I knew Millennium Park was a beautiful place (yeah, even with all of the stuff crammed into it and the slight tinge of amusement park…) but I’d never seen a concert there before. What a great place to see live music on a nice summer night. The free general admission seating worked out great. Even though it was crowded and I showed up just a few minutes before starting time, I walked into the pavilion and easily found a seat in the second row right in front of the stage. Frank Gehry’s architecture created an interesting backdrop for the music.
All of that being said, the security at the concert venue was ridiculous. These spoil-sports vainly tried to enforce a rule against dancing in the pavilion (it’s apparently allowed out on the lawn, but not in the area closest to the stage). Maybe that rule makes sense for the many classical concerts held here, but with Seu Jorge and his percussionists going at it wildly – and then with Amadou & Mariam getting into African grooves – the dancing was unstoppable. Even at the end, the ushers were trying to keep people from dancing in the few feet of space right in front of the stage.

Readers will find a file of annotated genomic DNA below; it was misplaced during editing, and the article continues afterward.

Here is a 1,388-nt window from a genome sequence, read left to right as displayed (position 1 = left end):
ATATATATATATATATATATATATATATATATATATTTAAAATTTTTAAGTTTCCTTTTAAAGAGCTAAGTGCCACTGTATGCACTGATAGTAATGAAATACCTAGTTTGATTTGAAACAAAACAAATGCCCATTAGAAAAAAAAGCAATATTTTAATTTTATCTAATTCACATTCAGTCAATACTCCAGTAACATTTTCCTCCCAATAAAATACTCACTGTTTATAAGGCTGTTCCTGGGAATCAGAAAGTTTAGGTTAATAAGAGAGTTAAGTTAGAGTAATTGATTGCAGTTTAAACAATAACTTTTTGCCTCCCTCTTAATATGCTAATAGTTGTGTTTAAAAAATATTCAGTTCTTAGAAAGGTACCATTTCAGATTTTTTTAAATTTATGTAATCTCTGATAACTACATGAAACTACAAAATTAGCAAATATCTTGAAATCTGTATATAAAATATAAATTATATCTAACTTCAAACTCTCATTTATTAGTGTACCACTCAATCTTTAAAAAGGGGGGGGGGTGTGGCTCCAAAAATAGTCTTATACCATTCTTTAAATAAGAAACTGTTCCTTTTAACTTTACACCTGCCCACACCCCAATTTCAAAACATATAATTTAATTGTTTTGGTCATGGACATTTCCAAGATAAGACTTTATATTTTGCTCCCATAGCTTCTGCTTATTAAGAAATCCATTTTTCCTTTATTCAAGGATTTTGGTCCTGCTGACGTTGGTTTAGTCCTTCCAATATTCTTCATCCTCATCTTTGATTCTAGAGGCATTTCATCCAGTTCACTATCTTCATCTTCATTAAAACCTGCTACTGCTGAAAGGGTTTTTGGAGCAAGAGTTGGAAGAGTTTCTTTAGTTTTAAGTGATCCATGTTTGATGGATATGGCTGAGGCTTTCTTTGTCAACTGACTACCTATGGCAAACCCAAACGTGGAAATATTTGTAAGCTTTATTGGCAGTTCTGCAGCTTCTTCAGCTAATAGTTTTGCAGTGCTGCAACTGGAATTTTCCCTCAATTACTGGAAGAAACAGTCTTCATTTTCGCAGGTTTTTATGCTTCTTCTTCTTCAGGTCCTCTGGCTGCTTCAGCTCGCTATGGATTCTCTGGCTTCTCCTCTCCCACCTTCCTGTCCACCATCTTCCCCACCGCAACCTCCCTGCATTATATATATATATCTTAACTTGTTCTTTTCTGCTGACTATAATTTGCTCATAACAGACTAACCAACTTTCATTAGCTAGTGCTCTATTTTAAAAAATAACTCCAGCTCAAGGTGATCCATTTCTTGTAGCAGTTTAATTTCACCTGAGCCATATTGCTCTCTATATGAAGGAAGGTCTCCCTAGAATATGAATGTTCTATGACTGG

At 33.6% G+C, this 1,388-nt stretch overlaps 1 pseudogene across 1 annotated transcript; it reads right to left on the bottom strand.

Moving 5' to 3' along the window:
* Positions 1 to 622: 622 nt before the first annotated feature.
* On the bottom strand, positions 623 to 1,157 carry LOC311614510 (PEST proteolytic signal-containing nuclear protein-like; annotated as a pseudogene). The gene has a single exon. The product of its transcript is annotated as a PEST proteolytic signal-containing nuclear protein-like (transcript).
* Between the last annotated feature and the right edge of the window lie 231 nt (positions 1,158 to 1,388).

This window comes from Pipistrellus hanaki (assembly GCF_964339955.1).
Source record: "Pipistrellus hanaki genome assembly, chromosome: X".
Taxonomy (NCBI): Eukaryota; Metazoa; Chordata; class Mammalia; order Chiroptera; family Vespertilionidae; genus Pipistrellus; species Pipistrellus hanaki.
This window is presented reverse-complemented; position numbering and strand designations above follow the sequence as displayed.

Anyway, both acts were fabulous. I had some trouble really getting into Seu Jorge’s 2005 album Cru after being wowed by his concert last year at Logan Square Auditorium. It’s a fine record, but not nearly as exciting as his live show. Tonight’s concert verified my impression from last year – that he’s a vibrant performer with a rich voice. I love the way his voice creaks its way around the lower notes. And his band, mostly percussionists who switch off on playing ukelele, knows how to get an infectious beat going. Jorge of course played a couple of the David Bowie covers that he has become known for. I hope he tries something similar with songs by other artists.
Last year, I saw Seu Jorge and Amadou & Mariam on consecutive days at the Chicago World Music Festival, so it was a real pleasure to see both acts on the same bill this time. Amadou & Mariam were marvelous – with Mariam’s voice in fine form, and Amadou’s guitar solos sounding as good as ever. It took a few songs for the crowd to get back into the dancing spirit (everyone might have been a little worn out by Seu Jorge), but then the dancing resumed.